Mark Dion: Misadventures of a 21st-Century Naturalist, the artist’s first U.S. survey, examines 30 years of his pioneering inquiries into how we collect, interpret, and display nature. Since the early 1990s, Mark Dion (b. 1961, New Bedford, MA) has forged a unique, interdisciplinary practice by exploring and appropriating scientific methodologies. Often with an edge of irony, humor, and improvisation, Dion deconstructs both scientific and museum-based rituals of collecting and exhibiting objects by critically adopting them into his artistic practice. He has traveled the world to gather plant and animal specimens, conducted archeological digs, and rummaged through forgotten collections, arranging his finds into brimming curiosity cabinets and charismatic sculptures. His projects and exhibitions offer novel approaches to questioning institutional power, which he sees as connected to the control and representation of the natural world.
Organized around three of Dion’s primary methods—fieldwork, excavation, and cultivation—the exhibition traces his research-intensive work across media, time, and place, bringing together more than 20 of the artist’s most significant artworks, plus a newly commissioned interactive sculpture and a salon titled The Time Chamber containing ephemera, journals, prints, and drawings. The exhibition offers a rare look across the artist’s influential practice and distinctive material vocabulary.
The survey includes such seminal pieces as The N.Y. State Bureau of Tropical Conservation, 1992, and Toys ’R’ U.S. (When Dinosaurs Ruled the Earth), 1994. These two strikingly distinct collections—a storeroom of natural specimens gathered from a Venezuelan rainforest and a child’s dinosaur-themed bedroom—ruminate on consumption, extinction, and the global environmental crisis. In Rescue Archaeology, 2005 (being shown for the first time since its creation), Dion excavated the grounds of The Museum of Modern Art, New York, during a major expansion, salvaging and displaying fragments of wallpaper, architectural debris, and ceramics that speak to the museum’s history at a moment of irreversible change.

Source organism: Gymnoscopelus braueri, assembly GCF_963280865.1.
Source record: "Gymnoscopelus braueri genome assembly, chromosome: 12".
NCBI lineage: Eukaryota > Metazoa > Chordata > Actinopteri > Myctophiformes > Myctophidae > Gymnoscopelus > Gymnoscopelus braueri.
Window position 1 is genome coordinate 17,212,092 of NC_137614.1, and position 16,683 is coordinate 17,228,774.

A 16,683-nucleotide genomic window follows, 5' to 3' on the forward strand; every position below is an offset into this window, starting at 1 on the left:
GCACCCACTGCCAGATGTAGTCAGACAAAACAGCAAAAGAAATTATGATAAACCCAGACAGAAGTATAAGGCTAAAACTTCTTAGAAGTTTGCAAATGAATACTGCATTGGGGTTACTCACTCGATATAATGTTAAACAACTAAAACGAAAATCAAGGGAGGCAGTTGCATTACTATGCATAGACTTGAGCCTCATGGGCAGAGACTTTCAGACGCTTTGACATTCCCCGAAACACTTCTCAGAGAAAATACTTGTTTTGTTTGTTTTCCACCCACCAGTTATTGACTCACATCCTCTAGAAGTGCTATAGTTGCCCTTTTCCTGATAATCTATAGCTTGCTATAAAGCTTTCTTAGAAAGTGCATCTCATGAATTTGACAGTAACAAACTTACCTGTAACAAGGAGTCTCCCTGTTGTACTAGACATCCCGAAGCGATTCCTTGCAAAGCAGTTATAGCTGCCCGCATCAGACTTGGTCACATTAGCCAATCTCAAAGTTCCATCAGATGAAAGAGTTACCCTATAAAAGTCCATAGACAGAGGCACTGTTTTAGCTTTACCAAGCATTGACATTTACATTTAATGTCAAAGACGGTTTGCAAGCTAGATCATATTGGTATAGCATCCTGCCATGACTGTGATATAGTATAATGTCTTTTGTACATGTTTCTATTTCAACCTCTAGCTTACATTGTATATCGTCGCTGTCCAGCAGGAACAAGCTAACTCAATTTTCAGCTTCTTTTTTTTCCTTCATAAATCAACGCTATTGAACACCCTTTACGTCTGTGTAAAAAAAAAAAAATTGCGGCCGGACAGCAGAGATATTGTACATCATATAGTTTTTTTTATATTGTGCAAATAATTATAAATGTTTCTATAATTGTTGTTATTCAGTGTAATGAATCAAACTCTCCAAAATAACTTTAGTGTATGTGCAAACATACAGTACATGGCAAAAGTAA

In his immersive The Library for the Birds of New York/The Library for the Birds of Massachusetts, 2016/2017, Dion places in a gallery a 20-foot cage that houses live finches and canaries commingling with the accoutrements of ornithology—nets, binoculars, and books—arranged around a tree. This library about birds becomes a library for them, a home and a spectacle within the museum. In these and other works, Dion marries discourses of science with those of the art museum, revealing the interrelationships between the two as purveyors of knowledge and truth.